Ichthyosaurs from Posidonia Shale
Ichthyosaurs (‘fish lizards’) were a group of tuna-shaped reptiles that inhabited Earth’s seas during the Mesozoic Era. Like today’s dolphins, ichthyosaurs had profound adaptions to aquatic environments including limbs transformed into flippers, a dorsal fin, and a tail fin.
Scientists have recognized the existence of these marine reptiles since the early nineteenth century, in part due to spectacularly preserved skeletons from the Early Jurassic of Germany (Posidonia Shale, Holzmaden). The Posidonia Shale has been quarried for over 200 years, yielding a huge number of marine vertebrate fossils, housed in museums all over the world. This locality has yielded thousands of spectacularly preserved ichthyosaur skeletons representing seven species, ranging in size from 2 to more than 10 meters in length and including fossilized soft tissues, stomach contents, and even embryos.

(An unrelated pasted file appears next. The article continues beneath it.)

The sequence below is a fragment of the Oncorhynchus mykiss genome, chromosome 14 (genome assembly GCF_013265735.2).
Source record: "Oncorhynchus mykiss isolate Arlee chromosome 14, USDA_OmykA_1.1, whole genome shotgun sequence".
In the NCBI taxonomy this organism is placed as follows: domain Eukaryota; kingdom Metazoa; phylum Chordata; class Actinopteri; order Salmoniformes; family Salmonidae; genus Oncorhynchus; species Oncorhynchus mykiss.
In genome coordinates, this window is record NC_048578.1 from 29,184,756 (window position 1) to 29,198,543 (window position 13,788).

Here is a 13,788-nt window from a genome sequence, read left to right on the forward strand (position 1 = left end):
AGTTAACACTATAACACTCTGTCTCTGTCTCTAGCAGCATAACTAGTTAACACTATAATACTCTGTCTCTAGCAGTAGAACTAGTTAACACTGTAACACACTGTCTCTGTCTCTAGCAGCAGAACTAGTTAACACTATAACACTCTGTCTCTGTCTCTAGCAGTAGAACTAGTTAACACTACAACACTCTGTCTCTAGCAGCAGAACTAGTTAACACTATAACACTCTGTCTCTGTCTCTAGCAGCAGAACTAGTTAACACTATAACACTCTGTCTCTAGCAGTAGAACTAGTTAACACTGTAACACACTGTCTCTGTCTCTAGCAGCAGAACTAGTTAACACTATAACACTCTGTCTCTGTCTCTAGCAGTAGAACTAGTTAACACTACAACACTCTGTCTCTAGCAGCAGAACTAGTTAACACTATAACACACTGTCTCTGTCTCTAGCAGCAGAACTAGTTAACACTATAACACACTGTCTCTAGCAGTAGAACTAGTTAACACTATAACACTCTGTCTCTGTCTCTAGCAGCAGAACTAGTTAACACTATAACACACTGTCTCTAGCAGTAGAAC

The discovery of a new species after so many years of research and collection effort was thought to be unlikely.